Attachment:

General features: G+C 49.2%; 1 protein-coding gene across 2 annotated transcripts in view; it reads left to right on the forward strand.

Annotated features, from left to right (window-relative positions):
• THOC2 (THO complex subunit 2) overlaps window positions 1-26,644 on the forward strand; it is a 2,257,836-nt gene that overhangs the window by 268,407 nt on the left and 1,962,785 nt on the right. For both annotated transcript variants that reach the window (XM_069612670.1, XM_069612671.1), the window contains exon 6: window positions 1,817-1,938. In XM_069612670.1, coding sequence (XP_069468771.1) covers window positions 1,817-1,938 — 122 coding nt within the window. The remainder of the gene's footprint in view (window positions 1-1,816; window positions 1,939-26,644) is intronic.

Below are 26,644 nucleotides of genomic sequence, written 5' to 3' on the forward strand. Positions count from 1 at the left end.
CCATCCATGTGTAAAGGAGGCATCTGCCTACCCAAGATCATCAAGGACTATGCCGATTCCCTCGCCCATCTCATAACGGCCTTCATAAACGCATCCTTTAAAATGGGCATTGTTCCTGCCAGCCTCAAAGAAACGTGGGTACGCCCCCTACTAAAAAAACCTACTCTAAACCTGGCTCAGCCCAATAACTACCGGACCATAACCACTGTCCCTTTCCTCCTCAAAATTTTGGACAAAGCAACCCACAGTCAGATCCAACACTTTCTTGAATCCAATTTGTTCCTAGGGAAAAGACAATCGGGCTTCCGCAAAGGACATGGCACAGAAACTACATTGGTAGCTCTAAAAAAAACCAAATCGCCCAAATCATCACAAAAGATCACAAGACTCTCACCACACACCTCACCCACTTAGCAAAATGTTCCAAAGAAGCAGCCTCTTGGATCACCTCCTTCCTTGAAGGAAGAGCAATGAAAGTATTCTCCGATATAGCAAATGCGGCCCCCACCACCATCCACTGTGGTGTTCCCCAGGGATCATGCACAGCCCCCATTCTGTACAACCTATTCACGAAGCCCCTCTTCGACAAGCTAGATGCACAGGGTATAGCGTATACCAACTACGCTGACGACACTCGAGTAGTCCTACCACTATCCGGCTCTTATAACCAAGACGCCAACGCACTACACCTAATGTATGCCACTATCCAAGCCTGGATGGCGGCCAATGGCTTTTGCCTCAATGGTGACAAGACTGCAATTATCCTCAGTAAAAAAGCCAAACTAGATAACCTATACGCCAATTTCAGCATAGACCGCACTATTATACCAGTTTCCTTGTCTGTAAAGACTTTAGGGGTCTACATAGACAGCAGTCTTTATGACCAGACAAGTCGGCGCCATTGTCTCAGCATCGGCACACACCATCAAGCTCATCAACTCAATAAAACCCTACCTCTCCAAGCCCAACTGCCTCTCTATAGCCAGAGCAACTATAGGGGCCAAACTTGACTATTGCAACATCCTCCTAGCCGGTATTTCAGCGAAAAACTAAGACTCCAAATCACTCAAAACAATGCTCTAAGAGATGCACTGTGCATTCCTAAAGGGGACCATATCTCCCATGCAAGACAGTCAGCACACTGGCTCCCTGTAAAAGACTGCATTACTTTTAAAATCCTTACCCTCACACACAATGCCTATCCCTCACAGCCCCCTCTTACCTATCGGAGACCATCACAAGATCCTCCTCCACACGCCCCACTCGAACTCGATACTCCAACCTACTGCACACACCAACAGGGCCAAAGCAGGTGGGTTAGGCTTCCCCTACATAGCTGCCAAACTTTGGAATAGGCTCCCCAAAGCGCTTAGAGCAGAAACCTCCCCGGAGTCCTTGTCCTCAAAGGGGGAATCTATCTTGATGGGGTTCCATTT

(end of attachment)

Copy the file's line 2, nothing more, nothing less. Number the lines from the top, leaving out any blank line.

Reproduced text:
Annotated features, from left to right (window-relative positions):